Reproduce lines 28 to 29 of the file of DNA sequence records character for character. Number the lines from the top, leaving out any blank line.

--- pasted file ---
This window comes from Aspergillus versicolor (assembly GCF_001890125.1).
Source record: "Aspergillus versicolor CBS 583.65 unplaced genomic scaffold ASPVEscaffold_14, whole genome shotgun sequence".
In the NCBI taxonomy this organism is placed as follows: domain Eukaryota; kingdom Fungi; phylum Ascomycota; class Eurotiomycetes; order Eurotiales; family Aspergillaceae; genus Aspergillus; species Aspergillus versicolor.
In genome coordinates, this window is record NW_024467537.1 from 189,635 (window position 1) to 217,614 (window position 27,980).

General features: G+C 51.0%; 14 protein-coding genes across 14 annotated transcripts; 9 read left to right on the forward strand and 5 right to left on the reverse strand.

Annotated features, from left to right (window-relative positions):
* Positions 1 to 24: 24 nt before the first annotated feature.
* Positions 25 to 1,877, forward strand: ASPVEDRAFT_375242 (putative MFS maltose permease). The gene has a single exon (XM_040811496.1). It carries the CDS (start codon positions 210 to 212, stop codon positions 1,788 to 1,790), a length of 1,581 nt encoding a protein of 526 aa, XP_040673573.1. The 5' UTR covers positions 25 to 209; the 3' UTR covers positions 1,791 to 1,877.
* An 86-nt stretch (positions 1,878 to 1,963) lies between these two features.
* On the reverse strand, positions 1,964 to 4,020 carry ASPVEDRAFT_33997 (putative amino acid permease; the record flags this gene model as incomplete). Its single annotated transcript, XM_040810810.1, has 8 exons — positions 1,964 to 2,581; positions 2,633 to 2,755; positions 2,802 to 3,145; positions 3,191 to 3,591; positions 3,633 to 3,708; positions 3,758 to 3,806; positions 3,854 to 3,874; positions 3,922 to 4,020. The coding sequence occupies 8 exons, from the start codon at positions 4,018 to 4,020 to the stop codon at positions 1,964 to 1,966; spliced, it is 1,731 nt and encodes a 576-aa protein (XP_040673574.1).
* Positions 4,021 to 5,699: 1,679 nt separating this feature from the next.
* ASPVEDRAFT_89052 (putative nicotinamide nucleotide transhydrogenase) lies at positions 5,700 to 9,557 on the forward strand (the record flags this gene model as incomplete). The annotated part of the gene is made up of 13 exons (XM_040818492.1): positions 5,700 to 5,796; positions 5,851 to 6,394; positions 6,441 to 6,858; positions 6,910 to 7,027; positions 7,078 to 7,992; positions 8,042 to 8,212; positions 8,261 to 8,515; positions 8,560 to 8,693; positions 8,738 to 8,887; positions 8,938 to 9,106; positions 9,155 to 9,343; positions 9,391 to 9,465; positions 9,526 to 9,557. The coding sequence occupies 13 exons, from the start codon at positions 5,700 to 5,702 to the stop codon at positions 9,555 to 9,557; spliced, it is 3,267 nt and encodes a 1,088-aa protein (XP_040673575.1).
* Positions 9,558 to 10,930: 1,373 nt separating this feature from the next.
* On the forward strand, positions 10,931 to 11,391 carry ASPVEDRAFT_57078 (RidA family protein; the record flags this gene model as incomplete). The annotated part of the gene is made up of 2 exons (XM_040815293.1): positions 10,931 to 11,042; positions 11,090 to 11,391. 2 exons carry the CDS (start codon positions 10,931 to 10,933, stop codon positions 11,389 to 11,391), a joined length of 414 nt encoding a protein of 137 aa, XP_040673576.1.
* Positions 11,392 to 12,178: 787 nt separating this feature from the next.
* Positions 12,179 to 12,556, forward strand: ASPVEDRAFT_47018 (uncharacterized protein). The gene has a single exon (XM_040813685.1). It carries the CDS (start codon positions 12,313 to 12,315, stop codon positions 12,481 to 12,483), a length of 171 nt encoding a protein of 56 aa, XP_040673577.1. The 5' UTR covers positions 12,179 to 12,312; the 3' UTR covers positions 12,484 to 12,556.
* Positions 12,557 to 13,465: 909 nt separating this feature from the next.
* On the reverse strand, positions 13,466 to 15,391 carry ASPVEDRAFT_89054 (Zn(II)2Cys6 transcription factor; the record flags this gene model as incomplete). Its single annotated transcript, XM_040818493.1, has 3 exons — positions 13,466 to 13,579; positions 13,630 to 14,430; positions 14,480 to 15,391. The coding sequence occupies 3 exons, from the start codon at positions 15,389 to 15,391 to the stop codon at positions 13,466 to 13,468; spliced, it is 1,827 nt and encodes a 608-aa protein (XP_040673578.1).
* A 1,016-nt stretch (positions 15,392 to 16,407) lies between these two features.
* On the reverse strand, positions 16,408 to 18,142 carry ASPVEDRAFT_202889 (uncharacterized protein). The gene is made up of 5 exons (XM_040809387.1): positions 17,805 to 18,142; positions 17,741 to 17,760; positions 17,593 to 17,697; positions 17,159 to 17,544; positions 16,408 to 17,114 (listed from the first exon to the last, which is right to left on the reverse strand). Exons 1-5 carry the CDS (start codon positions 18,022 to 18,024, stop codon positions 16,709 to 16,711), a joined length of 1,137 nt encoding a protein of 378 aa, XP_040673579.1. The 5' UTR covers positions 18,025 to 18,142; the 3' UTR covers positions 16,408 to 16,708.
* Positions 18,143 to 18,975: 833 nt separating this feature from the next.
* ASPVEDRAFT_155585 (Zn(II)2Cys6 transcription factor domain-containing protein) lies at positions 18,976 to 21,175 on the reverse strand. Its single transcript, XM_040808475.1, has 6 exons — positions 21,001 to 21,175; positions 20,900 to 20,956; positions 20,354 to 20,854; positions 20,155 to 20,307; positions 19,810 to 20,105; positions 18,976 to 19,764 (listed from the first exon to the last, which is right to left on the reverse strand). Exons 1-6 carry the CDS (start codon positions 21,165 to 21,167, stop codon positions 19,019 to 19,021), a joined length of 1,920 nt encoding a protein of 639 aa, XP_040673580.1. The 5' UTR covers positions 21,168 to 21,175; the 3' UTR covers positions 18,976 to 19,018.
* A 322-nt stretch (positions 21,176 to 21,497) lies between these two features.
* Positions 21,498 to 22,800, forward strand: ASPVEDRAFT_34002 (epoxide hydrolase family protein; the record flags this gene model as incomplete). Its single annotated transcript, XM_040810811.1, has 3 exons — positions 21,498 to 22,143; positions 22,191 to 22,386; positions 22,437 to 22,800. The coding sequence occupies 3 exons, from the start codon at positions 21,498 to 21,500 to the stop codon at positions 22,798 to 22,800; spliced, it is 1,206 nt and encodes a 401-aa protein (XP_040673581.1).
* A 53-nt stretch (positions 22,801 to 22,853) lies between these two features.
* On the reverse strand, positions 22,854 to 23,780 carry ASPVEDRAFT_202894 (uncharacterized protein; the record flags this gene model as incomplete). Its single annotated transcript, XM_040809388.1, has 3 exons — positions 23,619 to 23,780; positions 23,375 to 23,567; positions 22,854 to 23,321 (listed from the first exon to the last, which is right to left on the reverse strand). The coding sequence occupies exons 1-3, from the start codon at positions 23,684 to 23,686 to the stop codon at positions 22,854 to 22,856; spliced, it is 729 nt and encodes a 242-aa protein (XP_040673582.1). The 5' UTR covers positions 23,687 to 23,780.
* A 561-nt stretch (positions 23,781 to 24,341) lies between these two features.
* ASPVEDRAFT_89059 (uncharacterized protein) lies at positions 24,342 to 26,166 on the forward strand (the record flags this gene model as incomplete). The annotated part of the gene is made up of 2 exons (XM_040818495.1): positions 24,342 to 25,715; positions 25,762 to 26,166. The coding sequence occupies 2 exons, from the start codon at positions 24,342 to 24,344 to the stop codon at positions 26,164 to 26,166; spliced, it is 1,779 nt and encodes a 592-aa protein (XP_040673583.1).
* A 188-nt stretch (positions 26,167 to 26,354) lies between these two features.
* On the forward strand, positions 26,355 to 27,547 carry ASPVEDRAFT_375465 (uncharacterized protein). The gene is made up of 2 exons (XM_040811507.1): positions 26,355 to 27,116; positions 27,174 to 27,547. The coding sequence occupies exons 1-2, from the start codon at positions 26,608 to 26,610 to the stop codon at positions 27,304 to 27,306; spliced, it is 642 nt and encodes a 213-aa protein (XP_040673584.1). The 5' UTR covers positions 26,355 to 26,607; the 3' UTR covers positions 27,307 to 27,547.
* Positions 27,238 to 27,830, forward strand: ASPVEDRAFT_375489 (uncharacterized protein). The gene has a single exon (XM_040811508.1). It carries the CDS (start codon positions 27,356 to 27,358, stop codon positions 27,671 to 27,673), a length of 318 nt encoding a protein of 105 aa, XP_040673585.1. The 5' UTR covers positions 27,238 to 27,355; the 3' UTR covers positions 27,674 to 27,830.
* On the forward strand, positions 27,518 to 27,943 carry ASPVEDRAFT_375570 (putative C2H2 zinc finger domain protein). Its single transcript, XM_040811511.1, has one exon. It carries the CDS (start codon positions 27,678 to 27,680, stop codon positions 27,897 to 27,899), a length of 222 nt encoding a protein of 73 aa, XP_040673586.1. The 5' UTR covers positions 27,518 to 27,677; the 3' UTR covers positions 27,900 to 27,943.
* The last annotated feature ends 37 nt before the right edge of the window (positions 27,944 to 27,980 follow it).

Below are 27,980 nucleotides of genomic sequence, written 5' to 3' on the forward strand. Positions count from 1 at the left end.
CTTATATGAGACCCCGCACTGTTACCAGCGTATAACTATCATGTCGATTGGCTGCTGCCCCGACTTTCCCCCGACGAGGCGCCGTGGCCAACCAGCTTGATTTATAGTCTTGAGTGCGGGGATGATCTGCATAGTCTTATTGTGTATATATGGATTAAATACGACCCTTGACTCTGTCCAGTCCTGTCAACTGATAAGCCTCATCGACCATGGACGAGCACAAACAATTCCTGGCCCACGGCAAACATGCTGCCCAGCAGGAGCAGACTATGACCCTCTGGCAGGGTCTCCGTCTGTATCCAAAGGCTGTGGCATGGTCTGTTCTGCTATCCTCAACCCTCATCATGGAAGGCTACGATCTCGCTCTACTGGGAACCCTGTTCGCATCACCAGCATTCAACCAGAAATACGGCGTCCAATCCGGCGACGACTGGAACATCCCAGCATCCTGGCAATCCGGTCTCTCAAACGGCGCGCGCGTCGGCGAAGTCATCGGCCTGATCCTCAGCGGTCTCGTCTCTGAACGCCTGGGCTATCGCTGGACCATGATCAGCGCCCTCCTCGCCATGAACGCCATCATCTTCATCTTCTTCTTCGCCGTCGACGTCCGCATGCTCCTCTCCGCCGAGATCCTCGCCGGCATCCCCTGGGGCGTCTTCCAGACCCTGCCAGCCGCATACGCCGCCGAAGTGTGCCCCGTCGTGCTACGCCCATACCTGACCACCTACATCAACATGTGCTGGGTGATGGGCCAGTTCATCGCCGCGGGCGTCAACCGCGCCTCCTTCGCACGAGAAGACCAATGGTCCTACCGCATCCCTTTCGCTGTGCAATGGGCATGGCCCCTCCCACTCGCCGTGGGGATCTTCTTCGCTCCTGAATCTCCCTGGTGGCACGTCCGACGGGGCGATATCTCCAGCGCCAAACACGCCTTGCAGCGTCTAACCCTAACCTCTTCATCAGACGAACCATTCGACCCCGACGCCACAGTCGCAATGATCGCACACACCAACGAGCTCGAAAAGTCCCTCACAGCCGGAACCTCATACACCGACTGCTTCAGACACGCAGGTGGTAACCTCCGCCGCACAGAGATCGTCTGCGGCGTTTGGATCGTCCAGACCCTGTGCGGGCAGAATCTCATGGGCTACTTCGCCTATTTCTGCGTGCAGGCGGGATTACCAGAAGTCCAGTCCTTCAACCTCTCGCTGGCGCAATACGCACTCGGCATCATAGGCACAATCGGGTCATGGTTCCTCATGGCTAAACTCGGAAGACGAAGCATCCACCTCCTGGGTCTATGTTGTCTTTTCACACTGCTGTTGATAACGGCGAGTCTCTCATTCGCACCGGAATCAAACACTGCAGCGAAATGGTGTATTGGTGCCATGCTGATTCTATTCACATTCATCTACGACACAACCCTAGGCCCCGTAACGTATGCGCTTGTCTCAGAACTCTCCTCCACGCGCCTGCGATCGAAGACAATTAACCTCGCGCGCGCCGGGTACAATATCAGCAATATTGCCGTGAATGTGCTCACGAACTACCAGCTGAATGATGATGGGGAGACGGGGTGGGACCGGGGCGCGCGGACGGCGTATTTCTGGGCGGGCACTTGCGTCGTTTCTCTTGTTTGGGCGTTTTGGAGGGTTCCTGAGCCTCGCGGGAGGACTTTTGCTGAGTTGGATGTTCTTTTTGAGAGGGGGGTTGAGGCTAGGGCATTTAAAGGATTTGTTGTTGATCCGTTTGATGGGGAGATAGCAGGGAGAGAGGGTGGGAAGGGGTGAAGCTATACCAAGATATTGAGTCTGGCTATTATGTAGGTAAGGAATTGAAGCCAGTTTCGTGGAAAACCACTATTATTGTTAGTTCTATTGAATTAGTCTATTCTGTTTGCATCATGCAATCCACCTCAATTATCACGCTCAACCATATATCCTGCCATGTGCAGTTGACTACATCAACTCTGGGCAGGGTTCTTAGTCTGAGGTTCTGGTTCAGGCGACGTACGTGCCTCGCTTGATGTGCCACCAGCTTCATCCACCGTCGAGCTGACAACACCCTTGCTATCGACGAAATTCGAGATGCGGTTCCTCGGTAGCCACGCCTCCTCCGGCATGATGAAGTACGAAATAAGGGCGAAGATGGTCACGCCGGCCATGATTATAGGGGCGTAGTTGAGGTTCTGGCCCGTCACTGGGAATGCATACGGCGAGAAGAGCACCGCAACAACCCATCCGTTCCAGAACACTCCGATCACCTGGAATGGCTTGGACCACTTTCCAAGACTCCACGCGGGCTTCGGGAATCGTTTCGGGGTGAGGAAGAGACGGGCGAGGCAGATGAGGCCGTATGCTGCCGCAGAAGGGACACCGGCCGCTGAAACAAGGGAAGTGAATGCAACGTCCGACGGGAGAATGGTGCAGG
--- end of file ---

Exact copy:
* ASPVEDRAFT_89059 (uncharacterized protein) lies at positions 24,342 to 26,166 on the forward strand (the record flags this gene model as incomplete). The annotated part of the gene is made up of 2 exons (XM_040818495.1): positions 24,342 to 25,715; positions 25,762 to 26,166. The coding sequence occupies 2 exons, from the start codon at positions 24,342 to 24,344 to the stop codon at positions 26,164 to 26,166; spliced, it is 1,779 nt and encodes a 592-aa protein (XP_040673583.1).
* A 188-nt stretch (positions 26,167 to 26,354) lies between these two features.